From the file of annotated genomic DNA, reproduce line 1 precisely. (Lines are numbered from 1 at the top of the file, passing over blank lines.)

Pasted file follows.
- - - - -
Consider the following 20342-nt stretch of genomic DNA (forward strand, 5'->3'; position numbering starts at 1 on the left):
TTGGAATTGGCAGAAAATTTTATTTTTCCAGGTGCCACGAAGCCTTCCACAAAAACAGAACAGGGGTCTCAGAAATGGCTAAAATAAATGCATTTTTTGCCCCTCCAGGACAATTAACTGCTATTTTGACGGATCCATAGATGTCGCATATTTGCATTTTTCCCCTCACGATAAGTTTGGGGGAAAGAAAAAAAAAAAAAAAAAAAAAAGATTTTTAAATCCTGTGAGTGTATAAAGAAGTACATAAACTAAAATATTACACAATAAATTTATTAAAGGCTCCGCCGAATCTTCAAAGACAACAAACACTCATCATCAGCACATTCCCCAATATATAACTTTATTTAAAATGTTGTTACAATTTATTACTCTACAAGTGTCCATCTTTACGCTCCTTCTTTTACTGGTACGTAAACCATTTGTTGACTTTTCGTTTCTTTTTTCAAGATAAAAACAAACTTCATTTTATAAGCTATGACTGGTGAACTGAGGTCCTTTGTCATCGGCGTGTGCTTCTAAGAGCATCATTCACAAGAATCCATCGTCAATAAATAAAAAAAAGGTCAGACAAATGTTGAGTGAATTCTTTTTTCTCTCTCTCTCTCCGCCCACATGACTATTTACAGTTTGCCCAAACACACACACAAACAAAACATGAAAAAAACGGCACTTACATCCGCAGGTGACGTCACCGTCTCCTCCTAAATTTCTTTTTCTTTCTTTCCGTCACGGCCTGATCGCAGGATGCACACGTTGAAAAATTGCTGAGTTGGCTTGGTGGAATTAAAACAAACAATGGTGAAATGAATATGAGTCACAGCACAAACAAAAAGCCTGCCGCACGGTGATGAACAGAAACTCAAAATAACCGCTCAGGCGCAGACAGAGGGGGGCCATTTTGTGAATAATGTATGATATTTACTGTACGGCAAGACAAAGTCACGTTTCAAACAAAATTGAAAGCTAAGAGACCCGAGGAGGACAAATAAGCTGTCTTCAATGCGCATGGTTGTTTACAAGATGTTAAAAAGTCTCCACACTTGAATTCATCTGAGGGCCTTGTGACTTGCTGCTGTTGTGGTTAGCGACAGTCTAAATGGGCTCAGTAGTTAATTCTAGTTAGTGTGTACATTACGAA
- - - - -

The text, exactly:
Consider the following 20342-nt stretch of genomic DNA (forward strand, 5'->3'; position numbering starts at 1 on the left):